Cloud Storage

Recent reports indicate that cloud migration is on the rise as more and more organizations shift to working remotely. Cloud computing refers to storing and accessing digital data and programs on servers on the internet instead of on a computer. These servers are hosted and maintained by third-party cloud providers who are responsible for the data stored off-site. Authorized parties can access the data stored on the cloud whenever they need it. GoogleDrive, OneDrive and Dropbox are popular cloud storage options. Many digital transcription agencies prefer Dropbox for file submission and transfer as it is easy to use, secure, and efficient.

While cloud services have grown at a fast pace in recent years, they have reached a new high since the onset of the coronavirus pandemic. According to a study titled “Cloud Computing – Thematic Research,” published recently GlobalData, a London-based analytics company, the platform has enabled the use of shared IT infrastructure and services to create a flexible, scalable, and on-demand internet technology (IT) environment (wwwpymnts.com). Forester Research had reported that the value of the public cloud market was expected to reach at least $191 billion by 2020. However, while service providers secure their infrastructure with up-to-date technologies and practices, several factors like system failures, breaches, natural disasters, and dissolution of the business could compromise the safety of documents in the cloud. As cloud computing adoption continues to see an upward trend, experts are advising businesses to think about how to keep their data safe. The following tips, which include recommendations from the Federal Trade Commission (FTC), can help address security concerns for users of cloud storage:

  • Avoid storing sensitive information on the online server: Companies are responsible for any personal information stored in the cloud. Many companies have realized that it’s best to avoid storing personal data in cloud storage servers. Take stock of the data you have stored in the cloud and retain only what’s essential. If you don’t need to store the information, the FTC advises disposing of it securely.
  • Utilize the security features provided by your cloud service provider: Businesses need to understand and utilize the security controls that their cloud service company offers. Settings should be configured in a way best suited to the business. Set strong passwords and implement multi-factor authorization to protect sensitive files and ensure that the information is accessed only by employees who have a legitimate business reason to do so. The FTC advises against hard code passwords in cloud-based apps, as this can actually attract hackers!
  • Back up your files: Backing up your business-critical files and folders stored in the cloud can protect your data. Losing data files due to a ransomware attack, virus infection, accidental or malicious deletion could lead to significant financial losses as well as have legal implications. Backing up your data stored in the cloud can safeguard against these threats. Choose a backup software that best meets your requirements and ensure that it has the necessary data security features and capabilities.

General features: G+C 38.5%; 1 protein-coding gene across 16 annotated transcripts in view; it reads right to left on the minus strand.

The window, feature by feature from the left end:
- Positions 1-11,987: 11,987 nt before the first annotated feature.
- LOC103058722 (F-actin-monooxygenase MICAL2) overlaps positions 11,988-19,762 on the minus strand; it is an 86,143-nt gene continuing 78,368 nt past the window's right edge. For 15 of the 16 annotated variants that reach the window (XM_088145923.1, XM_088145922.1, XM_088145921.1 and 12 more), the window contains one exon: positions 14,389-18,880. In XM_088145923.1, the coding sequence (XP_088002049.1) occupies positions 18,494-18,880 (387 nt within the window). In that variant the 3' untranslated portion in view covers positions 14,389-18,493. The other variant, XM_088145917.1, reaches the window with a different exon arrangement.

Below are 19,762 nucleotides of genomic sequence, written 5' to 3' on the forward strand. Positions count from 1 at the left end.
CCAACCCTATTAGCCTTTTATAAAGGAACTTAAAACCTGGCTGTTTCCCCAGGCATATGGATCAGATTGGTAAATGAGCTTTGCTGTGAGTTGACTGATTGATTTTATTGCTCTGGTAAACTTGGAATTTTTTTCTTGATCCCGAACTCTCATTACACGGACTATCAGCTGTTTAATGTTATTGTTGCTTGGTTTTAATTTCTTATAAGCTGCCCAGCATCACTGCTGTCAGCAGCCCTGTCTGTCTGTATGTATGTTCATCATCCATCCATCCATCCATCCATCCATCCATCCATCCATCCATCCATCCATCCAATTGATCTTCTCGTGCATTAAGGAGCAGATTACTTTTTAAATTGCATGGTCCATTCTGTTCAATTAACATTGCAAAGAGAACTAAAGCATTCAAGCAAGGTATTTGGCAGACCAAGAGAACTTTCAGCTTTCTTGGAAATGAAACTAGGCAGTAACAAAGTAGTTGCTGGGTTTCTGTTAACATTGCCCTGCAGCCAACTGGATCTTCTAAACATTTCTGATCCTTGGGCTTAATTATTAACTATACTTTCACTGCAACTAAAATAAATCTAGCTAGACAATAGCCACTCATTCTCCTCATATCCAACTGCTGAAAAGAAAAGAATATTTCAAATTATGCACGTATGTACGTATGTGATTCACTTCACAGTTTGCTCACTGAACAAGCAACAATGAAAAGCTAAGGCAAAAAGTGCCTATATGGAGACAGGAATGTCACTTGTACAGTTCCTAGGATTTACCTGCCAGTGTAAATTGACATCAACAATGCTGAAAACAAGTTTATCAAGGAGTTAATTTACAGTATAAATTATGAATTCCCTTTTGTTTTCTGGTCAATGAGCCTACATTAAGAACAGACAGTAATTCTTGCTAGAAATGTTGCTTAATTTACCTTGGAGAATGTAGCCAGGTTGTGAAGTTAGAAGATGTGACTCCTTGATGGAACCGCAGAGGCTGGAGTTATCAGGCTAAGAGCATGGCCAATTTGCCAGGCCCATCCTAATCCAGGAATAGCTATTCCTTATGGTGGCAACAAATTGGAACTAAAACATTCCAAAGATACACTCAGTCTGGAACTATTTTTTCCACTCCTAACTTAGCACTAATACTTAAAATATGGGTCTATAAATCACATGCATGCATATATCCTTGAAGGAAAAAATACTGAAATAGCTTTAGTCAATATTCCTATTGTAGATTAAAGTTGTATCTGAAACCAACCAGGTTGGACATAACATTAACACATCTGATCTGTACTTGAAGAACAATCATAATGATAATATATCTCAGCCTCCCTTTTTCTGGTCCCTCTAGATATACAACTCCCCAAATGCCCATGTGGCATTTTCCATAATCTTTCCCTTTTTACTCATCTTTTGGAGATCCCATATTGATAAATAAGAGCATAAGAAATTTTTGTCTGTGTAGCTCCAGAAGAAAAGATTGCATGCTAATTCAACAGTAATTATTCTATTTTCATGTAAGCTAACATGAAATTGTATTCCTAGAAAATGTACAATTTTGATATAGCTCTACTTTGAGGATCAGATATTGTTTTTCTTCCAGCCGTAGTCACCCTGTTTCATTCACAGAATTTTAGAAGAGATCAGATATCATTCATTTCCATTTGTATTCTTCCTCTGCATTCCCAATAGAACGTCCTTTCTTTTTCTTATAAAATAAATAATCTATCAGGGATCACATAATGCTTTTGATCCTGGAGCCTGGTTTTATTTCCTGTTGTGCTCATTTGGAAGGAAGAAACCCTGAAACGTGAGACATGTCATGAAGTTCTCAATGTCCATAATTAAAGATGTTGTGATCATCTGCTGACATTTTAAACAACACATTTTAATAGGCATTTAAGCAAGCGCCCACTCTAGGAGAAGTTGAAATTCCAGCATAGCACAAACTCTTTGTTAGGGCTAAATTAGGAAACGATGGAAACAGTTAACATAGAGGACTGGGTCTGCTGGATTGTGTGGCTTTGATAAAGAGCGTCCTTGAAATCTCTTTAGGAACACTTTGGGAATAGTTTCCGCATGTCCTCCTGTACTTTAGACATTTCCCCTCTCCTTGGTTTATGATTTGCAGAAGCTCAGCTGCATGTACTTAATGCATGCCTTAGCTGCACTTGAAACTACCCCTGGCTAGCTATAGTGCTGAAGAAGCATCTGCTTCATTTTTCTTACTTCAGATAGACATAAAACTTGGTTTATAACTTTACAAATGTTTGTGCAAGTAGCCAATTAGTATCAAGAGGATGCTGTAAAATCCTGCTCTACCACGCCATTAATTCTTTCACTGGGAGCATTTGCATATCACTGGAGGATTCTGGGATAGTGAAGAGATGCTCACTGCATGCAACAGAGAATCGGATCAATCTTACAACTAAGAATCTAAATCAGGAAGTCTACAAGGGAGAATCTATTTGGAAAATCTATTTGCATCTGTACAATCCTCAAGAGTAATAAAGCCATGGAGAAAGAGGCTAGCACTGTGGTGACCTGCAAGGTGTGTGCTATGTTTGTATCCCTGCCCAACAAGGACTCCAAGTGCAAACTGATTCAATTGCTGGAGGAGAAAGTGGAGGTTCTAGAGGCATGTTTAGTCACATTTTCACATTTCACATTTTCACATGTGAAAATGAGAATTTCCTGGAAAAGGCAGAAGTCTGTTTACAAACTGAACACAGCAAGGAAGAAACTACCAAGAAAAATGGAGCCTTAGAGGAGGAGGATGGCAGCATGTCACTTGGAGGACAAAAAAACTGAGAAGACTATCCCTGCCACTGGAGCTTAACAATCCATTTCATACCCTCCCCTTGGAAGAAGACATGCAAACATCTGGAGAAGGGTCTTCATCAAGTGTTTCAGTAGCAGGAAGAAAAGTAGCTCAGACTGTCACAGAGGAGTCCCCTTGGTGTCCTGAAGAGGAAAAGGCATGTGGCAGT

• Evaluate your inventory regularly: Understand what you have in your online repository and where it is stored. Robust, up-to-date inventories are essential for efficient data management. Top cloud systems provide real-time visibility into inventory, along with anywhere, anytime access to critical information. Reassess the security configurations and access rights to sensitive information and have a clear idea about what information is available and where it is kept.
  • Utilize encryption: Any documents uploaded to the cloud that contain sensitive information should be encrypted. This will ensure that the data will stay secure even if your account or cloud storage provider is compromised. For instance, encryption along with other security measures enable healthcare organizations and their business associates such as transcription companies to meet the stringent HIPAA compliance requirements.
  • Take heed of credible warnings: Warnings about data exposure online may come in the form of automated reminders from the cloud provider or internet security researchers. The FTC strongly recommends paying attention to warnings you may receive about cloud repositories that are open to the internet.

It is incumbent upon all organizations to safeguard their clients’ data. They should use due diligence when choosing a cloud service vendor, carefully evaluate the vendor’s own security measures, and suggest drawing up agreements that set expectations of what is expected from both a service and security point of view.

As a company providing business transcription services that uses browser-based Dropbox for secure file transfer, we are well aware of the importance of the sensitive information we handle. Our online transcription company has various measures in place to ensure client data is handled with the confidentiality it deserves.